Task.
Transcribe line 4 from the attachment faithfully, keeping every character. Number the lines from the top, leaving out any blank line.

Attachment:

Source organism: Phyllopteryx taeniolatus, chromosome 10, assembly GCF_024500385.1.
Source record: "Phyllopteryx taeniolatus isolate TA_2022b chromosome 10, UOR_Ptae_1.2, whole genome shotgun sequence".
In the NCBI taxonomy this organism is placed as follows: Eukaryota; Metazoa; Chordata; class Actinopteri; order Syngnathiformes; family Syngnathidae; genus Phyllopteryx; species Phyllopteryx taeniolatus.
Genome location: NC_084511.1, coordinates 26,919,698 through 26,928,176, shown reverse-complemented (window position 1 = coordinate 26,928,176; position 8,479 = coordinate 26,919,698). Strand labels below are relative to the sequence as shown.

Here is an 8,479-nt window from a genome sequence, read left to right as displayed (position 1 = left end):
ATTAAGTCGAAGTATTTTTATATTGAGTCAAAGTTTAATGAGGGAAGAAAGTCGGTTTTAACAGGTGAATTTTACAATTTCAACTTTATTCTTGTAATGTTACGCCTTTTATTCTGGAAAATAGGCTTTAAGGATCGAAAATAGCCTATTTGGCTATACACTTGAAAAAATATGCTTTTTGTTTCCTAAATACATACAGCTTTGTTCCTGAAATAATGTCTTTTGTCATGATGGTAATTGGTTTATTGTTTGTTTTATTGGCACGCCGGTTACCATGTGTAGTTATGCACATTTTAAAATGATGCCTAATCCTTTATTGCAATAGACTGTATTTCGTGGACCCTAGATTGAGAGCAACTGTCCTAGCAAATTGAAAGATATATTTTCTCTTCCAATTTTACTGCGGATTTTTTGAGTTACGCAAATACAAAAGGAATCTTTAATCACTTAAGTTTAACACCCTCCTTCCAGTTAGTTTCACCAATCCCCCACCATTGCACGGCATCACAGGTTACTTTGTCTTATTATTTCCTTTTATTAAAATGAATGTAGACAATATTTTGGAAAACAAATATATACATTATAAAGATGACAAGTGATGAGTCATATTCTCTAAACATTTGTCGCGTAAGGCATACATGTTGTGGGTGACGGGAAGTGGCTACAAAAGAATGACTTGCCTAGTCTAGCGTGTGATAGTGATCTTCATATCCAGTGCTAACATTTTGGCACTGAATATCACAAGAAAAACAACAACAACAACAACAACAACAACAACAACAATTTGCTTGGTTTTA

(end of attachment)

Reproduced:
Genome location: NC_084511.1, coordinates 26,919,698 through 26,928,176, shown reverse-complemented (window position 1 = coordinate 26,928,176; position 8,479 = coordinate 26,919,698). Strand labels below are relative to the sequence as shown.